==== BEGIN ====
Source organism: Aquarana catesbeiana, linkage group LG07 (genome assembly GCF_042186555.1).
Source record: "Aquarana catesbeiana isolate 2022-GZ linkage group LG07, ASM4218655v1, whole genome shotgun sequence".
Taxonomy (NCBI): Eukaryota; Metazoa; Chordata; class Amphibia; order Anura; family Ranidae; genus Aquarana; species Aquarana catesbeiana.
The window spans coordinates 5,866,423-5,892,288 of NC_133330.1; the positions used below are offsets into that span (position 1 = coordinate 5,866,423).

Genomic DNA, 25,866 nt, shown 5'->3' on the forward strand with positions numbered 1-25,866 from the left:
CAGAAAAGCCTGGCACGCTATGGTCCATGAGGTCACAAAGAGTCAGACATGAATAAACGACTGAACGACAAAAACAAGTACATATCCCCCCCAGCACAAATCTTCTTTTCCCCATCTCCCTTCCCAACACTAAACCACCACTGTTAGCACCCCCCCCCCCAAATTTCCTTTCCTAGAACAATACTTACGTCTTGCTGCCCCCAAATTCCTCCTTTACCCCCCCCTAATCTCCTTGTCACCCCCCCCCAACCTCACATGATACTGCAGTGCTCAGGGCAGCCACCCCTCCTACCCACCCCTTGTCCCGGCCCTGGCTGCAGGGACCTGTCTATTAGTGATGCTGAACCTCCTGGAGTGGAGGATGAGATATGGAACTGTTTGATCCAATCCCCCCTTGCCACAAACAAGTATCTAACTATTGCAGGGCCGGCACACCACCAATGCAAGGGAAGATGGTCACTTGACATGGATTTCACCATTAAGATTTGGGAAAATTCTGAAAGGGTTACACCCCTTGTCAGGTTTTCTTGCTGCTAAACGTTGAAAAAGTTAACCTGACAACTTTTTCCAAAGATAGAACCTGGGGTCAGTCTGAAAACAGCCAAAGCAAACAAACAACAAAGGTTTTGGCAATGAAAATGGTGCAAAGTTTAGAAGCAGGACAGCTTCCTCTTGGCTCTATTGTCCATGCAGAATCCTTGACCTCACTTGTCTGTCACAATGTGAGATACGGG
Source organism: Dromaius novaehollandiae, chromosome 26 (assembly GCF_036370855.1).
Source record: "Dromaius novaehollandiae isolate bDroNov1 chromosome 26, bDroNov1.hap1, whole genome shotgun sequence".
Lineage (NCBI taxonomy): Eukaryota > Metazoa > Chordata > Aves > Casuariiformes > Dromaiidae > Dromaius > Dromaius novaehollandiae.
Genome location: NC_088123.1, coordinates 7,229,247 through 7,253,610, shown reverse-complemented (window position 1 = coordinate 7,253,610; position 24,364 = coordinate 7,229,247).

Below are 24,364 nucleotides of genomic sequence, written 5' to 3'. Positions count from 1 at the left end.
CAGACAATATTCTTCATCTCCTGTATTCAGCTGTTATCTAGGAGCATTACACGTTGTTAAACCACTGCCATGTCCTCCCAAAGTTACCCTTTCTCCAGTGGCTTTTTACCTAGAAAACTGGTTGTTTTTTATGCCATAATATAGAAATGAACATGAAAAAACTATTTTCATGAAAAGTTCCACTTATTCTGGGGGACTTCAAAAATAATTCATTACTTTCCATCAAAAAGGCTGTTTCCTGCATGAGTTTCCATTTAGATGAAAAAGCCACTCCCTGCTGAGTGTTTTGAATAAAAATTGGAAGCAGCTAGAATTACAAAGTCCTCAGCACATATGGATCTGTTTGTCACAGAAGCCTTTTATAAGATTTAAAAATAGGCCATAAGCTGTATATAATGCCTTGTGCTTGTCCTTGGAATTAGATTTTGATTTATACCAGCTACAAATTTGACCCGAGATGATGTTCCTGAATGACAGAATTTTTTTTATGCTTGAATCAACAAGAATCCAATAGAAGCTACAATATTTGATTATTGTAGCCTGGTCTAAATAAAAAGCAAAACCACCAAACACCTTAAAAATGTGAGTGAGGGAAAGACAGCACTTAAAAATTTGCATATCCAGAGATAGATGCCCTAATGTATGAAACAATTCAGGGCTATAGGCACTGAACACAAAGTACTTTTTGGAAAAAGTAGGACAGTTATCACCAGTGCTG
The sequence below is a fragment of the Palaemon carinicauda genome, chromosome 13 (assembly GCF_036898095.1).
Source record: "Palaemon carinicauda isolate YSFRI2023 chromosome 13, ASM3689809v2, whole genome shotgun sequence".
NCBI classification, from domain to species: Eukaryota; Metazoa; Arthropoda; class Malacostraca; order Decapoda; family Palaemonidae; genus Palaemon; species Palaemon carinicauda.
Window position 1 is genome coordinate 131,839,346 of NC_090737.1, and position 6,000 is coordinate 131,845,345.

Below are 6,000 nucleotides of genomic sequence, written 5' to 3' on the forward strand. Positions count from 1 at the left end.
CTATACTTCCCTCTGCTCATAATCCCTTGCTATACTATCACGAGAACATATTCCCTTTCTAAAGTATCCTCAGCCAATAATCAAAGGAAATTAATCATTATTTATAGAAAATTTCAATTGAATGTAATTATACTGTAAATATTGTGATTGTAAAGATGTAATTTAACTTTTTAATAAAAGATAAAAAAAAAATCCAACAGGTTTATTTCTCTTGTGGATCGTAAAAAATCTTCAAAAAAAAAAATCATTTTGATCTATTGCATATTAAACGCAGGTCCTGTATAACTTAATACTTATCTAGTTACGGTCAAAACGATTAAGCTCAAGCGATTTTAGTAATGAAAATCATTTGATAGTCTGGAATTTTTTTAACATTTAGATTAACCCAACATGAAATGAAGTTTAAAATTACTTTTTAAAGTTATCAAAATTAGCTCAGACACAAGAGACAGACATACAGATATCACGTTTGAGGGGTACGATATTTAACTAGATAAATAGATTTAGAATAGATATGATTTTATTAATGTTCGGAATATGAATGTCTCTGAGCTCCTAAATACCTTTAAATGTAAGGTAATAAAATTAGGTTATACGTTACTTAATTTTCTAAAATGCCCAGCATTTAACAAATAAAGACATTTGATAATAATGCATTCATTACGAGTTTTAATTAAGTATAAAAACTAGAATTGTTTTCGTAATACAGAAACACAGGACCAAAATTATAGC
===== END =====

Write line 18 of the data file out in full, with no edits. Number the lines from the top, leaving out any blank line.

CTATACTTCCCTCTGCTCATAATCCCTTGCTATACTATCACGAGAACATATTCCCTTTCTAAAGTATCCTCAGCCAATAATCAAAGGAAATTAATCATTATTTATAGAAAATTTCAATTGAATGTAATTATACTGTAAATATTGTGATTGTAAAGATGTAATTTAACTTTTTAATAAAAGATAAAAAAAAAATCCAACAGGTTTATTTCTCTTGTGGATCGTAAAAAATCTTCAAAAAAAAAAATCATTTTGATCTATTGCATATTAAACGCAGGTCCTGTATAACTTAATACTTATCTAGTTACGGTCAAAACGATTAAGCTCAAGCGATTTTAGTAATGAAAATCATTTGATAGTCTGGAATTTTTTTAACATTTAGATTAACCCAACATGAAATGAAGTTTAAAATTACTTTTTAAAGTTATCAAAATTAGCTCAGACACAAGAGACAGACATACAGATATCACGTTTGAGGGGTACGATATTTAACTAGATAAATAGATTTAGAATAGATATGATTTTATTAATGTTCGGAATATGAATGTCTCTGAGCTCCTAAATACCTTTAAATGTAAGGTAATAAAATTAGGTTATACGTTACTTAATTTTCTAAAATGCCCAGCATTTAACAAATAAAGACATTTGATAATAATGCATTCATTACGAGTTTTAATTAAGTATAAAAACTAGAATTGTTTTCGTAATACAGAAACACAGGACCAAAATTATAGC